Yesterday we learned of yet another fish kill on the main stem of the River Clyde in Glasgow. The fish kill occurred upstream of the Tidal Weir at Glasgow Green – the same location as last July’s large fish kill. In July 2013 the death of an estimated 200 fish, including large numbers of returning salmon, was attributed to a combination of factors during a warm spell that led to low dissolved oxygen levels in the river (full story here). SEPA and Kemp Meikle (Mid Clyde Angling Association) have provided information on the latest incident. A spokesperson from SEPA said:
“SEPA received reports of dead fish on the River Clyde upstream of the Tidal Weir at Glasgow Green over the weekend of 19 and 20 July.
Officers attended and SEPA are investigating at this time. Some dead fish were observed (around a dozen on Saturday and the same again on Sunday). These were salmon and trout and it is thought they had been dead for a few days.
What we know at present is that our monitoring of the River Clyde over recent days and weeks has been telling us that conditions for fish life in this area have frequently been poor. A period of high tidal ranges has seen oxygen depleted water brought up from the estuary and into the impounded section of river upstream of the tidal weir. Low river flows and have not been able to refresh the impounded section sufficiently to bring up levels of dissolved oxygen and water temperatures have been also been high.”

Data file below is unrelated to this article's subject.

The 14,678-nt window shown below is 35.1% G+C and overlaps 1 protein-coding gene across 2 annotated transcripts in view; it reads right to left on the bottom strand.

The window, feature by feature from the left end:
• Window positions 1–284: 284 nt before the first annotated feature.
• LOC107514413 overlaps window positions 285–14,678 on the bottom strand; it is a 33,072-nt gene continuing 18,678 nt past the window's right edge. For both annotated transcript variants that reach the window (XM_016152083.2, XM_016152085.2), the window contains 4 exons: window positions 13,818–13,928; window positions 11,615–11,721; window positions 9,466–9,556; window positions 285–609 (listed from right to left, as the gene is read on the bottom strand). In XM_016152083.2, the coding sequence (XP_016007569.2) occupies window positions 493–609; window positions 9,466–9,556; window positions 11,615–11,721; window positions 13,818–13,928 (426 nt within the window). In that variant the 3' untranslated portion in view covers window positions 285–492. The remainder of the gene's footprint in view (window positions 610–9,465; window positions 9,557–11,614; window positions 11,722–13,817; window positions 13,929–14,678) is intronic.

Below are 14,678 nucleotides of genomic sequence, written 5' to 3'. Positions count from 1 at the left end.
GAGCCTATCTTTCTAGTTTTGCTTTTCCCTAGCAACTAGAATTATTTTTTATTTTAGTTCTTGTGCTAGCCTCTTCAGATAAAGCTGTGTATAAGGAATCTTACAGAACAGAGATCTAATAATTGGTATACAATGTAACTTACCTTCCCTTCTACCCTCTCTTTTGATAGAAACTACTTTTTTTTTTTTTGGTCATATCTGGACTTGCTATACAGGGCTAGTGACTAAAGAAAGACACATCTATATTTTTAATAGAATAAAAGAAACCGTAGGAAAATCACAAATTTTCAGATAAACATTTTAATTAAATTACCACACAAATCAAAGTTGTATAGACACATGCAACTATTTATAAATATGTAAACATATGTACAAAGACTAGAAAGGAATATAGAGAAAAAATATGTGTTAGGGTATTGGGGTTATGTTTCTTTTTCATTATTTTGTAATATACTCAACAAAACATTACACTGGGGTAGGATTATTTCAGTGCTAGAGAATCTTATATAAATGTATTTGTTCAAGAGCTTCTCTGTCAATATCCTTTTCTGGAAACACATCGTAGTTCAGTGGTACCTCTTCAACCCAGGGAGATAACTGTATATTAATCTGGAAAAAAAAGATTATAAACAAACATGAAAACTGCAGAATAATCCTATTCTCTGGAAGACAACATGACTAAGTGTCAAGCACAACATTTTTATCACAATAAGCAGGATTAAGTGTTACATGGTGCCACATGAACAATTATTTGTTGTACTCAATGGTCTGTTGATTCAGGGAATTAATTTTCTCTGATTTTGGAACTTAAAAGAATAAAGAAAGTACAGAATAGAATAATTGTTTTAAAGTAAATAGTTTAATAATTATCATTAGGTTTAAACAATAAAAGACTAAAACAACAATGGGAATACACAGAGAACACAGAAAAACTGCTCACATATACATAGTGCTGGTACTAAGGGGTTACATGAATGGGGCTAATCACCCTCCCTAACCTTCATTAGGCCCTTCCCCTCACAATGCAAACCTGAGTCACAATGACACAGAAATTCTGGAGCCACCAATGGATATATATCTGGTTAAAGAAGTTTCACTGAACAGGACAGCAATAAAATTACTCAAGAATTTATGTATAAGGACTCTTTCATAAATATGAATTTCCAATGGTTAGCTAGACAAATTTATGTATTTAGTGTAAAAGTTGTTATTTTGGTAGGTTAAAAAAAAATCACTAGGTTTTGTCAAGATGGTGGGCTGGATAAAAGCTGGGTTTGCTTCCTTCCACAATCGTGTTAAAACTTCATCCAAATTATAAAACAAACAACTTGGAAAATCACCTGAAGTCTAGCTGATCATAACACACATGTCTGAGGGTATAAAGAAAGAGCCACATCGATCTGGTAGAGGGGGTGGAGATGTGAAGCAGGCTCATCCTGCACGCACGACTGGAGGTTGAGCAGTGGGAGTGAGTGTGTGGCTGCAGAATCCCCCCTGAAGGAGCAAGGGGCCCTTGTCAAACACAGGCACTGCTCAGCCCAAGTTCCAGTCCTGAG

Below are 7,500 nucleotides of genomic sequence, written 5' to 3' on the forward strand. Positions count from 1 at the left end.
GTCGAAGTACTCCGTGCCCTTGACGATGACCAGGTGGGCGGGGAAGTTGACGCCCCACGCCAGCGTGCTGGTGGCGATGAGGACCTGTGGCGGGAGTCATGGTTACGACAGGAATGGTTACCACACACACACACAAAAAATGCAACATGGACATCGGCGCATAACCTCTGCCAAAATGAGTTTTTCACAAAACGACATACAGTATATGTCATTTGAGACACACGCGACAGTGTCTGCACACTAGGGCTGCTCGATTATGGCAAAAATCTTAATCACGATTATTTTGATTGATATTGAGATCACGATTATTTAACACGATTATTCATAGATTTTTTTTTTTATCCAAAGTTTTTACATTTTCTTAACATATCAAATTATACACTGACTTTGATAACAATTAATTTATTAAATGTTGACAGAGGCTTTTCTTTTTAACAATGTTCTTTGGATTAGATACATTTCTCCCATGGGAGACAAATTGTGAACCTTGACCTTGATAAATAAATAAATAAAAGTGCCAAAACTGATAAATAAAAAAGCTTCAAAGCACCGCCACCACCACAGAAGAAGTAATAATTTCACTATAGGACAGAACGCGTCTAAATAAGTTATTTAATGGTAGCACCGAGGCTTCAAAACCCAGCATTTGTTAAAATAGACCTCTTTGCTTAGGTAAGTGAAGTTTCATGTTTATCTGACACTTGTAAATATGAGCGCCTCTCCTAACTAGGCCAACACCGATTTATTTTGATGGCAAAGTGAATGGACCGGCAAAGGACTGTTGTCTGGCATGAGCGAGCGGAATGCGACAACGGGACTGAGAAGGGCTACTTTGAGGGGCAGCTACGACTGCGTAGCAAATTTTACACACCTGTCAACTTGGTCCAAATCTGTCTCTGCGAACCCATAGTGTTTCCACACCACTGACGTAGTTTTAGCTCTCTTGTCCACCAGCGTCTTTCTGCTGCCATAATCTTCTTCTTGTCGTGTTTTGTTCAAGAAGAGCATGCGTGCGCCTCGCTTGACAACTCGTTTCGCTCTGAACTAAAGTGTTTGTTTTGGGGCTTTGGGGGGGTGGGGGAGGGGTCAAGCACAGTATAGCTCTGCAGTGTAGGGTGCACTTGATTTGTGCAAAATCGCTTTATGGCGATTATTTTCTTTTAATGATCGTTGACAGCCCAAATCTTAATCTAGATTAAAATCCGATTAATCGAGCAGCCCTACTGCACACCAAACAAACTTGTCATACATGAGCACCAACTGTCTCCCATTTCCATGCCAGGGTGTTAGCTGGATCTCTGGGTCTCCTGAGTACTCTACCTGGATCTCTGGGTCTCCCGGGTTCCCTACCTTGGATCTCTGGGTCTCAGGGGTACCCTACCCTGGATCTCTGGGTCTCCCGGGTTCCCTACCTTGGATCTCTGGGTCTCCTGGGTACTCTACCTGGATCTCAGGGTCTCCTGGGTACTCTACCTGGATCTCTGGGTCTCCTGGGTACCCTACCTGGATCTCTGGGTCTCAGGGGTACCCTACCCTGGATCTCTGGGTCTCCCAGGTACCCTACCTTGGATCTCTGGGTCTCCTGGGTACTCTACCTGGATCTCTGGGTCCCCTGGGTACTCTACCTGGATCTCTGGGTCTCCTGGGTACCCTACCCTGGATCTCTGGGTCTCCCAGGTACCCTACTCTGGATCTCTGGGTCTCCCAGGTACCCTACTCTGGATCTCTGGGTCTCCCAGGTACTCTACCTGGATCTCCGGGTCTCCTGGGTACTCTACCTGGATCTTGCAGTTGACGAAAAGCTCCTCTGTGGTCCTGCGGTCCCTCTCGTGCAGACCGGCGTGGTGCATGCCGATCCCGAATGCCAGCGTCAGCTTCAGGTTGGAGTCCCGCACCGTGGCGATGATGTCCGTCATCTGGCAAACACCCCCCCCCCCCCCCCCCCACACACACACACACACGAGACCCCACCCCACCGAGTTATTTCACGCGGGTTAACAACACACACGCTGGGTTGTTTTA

Mr Meikle, following communication with the Skipper of Glasgow City Council’s river clean-up vessel the St Mungo, reported that the situation had started slowly with two dead fish found on Thursday, two more on Friday and then 24 between Saturday and Sunday with a couple more on Monday. Amongst the dead salmon were grilse and some fish up to 15lb.
It is now clear that fish kills in this area are not ‘one-off’ incidents; with increasing runs of salmon and sea trout migrating through the lower Clyde and ongoing climate change we need action to prevent future occurrences. We will provide further updates as more information becomes available.